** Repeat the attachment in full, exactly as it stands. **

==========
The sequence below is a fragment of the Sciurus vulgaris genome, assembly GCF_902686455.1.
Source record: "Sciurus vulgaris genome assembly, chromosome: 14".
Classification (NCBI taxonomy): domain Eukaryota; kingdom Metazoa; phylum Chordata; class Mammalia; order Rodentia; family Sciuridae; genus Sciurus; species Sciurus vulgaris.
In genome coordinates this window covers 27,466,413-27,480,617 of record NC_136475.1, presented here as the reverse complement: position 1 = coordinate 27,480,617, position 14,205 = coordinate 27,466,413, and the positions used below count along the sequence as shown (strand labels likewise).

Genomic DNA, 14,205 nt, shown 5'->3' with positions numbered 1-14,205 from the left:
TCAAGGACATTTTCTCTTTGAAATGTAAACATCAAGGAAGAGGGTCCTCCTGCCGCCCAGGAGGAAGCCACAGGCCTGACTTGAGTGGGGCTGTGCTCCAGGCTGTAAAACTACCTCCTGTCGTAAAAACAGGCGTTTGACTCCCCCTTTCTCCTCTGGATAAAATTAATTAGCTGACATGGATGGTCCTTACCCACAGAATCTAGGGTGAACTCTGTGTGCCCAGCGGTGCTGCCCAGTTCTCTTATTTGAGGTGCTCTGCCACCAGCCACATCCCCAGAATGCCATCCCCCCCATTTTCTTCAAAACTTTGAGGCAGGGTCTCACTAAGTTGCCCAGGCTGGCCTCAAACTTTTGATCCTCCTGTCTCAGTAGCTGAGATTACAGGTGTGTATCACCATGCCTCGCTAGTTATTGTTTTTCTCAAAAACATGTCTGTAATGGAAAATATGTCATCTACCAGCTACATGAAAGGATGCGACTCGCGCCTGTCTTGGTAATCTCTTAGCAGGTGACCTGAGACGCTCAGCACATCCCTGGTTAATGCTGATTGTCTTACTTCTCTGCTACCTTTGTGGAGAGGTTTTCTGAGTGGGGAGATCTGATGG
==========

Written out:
The sequence below is a fragment of the Sciurus vulgaris genome, assembly GCF_902686455.1.
Source record: "Sciurus vulgaris genome assembly, chromosome: 14".
Classification (NCBI taxonomy): domain Eukaryota; kingdom Metazoa; phylum Chordata; class Mammalia; order Rodentia; family Sciuridae; genus Sciurus; species Sciurus vulgaris.
In genome coordinates this window covers 27,466,413-27,480,617 of record NC_136475.1, presented here as the reverse complement: position 1 = coordinate 27,480,617, position 14,205 = coordinate 27,466,413, and the positions used below count along the sequence as shown (strand labels likewise).

Genomic DNA, 14,205 nt, shown 5'->3' with positions numbered 1-14,205 from the left:
TCAAGGACATTTTCTCTTTGAAATGTAAACATCAAGGAAGAGGGTCCTCCTGCCGCCCAGGAGGAAGCCACAGGCCTGACTTGAGTGGGGCTGTGCTCCAGGCTGTAAAACTACCTCCTGTCGTAAAAACAGGCGTTTGACTCCCCCTTTCTCCTCTGGATAAAATTAATTAGCTGACATGGATGGTCCTTACCCACAGAATCTAGGGTGAACTCTGTGTGCCCAGCGGTGCTGCCCAGTTCTCTTATTTGAGGTGCTCTGCCACCAGCCACATCCCCAGAATGCCATCCCCCCCATTTTCTTCAAAACTTTGAGGCAGGGTCTCACTAAGTTGCCCAGGCTGGCCTCAAACTTTTGATCCTCCTGTCTCAGTAGCTGAGATTACAGGTGTGTATCACCATGCCTCGCTAGTTATTGTTTTTCTCAAAAACATGTCTGTAATGGAAAATATGTCATCTACCAGCTACATGAAAGGATGCGACTCGCGCCTGTCTTGGTAATCTCTTAGCAGGTGACCTGAGACGCTCAGCACATCCCTGGTTAATGCTGATTGTCTTACTTCTCTGCTACCTTTGTGGAGAGGTTTTCTGAGTGGGGAGATCTGATGG